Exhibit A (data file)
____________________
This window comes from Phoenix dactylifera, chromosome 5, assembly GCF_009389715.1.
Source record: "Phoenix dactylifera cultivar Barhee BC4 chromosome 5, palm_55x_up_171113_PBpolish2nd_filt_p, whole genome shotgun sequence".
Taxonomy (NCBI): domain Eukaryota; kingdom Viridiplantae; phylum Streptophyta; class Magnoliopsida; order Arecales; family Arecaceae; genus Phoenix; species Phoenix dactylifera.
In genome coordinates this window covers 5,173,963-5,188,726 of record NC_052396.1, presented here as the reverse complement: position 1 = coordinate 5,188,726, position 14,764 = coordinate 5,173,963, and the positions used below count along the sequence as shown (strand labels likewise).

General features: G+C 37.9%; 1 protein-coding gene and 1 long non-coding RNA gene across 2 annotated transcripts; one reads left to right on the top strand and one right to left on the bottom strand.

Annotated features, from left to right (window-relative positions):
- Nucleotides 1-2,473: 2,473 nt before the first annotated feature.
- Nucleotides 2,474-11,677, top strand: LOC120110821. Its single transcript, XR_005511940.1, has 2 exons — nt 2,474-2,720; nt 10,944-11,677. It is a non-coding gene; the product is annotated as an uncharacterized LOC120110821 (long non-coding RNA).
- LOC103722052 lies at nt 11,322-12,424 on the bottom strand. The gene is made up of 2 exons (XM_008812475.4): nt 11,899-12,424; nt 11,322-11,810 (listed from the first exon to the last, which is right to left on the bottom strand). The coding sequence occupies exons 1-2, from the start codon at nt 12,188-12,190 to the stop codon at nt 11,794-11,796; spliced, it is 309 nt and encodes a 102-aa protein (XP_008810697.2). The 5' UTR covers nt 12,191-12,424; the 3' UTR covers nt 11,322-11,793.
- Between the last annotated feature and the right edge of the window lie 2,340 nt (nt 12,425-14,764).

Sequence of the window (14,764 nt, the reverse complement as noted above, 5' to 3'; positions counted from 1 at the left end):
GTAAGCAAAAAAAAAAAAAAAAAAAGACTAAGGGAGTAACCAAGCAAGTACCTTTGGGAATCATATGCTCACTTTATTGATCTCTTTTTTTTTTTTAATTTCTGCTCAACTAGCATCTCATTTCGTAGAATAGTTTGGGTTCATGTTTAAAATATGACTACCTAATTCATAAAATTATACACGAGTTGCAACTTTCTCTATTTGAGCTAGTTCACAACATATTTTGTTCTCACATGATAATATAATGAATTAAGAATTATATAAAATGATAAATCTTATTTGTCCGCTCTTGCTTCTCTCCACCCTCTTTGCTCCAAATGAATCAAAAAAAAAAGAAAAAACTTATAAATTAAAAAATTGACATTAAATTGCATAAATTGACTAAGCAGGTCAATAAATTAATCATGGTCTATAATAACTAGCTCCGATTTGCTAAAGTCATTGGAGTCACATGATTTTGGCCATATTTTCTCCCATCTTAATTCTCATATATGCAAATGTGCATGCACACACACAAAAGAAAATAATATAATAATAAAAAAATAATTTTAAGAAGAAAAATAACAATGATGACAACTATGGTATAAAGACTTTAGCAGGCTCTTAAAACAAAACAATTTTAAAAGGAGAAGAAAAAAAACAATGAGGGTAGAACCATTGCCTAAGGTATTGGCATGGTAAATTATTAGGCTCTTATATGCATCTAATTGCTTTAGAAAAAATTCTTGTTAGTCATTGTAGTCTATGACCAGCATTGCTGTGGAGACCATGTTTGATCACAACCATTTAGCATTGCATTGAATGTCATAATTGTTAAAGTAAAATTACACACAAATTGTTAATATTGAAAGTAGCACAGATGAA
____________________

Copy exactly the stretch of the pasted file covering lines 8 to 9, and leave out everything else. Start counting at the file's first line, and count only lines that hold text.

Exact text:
- Nucleotides 2,474-11,677, top strand: LOC120110821. Its single transcript, XR_005511940.1, has 2 exons — nt 2,474-2,720; nt 10,944-11,677. It is a non-coding gene; the product is annotated as an uncharacterized LOC120110821 (long non-coding RNA).
- LOC103722052 lies at nt 11,322-12,424 on the bottom strand. The gene is made up of 2 exons (XM_008812475.4): nt 11,899-12,424; nt 11,322-11,810 (listed from the first exon to the last, which is right to left on the bottom strand). The coding sequence occupies exons 1-2, from the start codon at nt 12,188-12,190 to the stop codon at nt 11,794-11,796; spliced, it is 309 nt and encodes a 102-aa protein (XP_008810697.2). The 5' UTR covers nt 12,191-12,424; the 3' UTR covers nt 11,322-11,793.